Dan Pinchbeck of thechineseroom says improved visuals in Amnesia: A Machine For Pigs will make the game a disturbing, unsettling and flat-out horrifying experience.
Amnesia: The Dark Descent was a big hit for Frictional Games, so it was a bit surprising to learn that the job of making a sequel had been handed to thechineseroom, the studio behind the haunting Dear Esther. On the other hand, Dear Esther is solid proof that thechineseroom knows a thing or two about minimalist approaches to emotional manipulation, which makes it a pretty good candidate for the job.
It's a job the studio is taking seriously, according to Pinchbeck, who told Gamasutra that anything less frightening than the original is a failure. To help make that happen, the studio is putting a big effort into improving the new game's visual fidelity. "With this new game, we want to create a world that is so rich and dramatic and beautiful that the player is constantly torn between wanting to go around the corner to see what's there and not wanting to go around the corner because they're frightened of what's there," he said.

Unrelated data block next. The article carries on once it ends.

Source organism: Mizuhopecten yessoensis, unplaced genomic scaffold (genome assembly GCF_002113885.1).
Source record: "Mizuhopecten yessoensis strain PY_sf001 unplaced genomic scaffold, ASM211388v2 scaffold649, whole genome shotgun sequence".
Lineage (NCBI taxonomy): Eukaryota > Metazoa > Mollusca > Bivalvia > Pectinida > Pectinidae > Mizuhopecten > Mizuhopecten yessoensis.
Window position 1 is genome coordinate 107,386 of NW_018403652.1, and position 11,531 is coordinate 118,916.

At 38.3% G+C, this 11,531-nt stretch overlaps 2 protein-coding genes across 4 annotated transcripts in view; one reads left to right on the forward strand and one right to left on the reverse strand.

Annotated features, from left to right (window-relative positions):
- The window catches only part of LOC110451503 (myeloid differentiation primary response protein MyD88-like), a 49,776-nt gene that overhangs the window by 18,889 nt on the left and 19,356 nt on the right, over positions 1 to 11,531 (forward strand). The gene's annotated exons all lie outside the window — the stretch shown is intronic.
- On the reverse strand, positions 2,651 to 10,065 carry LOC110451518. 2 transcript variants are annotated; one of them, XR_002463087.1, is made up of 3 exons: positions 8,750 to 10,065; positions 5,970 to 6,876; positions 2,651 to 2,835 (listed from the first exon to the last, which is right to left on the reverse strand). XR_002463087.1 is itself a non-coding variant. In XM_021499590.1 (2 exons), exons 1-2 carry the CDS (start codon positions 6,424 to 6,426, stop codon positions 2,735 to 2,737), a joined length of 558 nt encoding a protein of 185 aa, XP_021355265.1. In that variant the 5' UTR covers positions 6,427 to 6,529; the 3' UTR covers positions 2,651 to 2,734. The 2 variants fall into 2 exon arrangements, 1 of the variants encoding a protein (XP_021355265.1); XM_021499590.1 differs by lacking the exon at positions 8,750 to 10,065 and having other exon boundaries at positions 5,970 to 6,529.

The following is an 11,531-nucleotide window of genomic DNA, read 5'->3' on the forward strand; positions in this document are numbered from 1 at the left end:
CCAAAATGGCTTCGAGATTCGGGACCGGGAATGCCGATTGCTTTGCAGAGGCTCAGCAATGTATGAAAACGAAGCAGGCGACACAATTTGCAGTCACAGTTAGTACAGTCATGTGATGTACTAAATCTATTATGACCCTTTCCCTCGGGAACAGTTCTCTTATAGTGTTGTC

Another priority is to make the world disturbingly believable, even as players explore and dig deeper into it. "With Amnesia, it's not just about a superficial level of fear, it's about feeling that something has burrowed into your head and is just scratching its nails at you," he said. "But you're so hooked. Inside, you're peeling away like bodies from a pile and you just can't stop yourself."
The original Amnesia was much like that; it had its share of monster closet moments but was more effective for the sense of slow-burning horror it imparted over the course of the entire game. The more you learned, the worse it got, which is really quite an achievement for a videogame. If A Machine For Pigs can duplicate that experience or, God forbid, make it worse, I suspect we'll all come to regret it.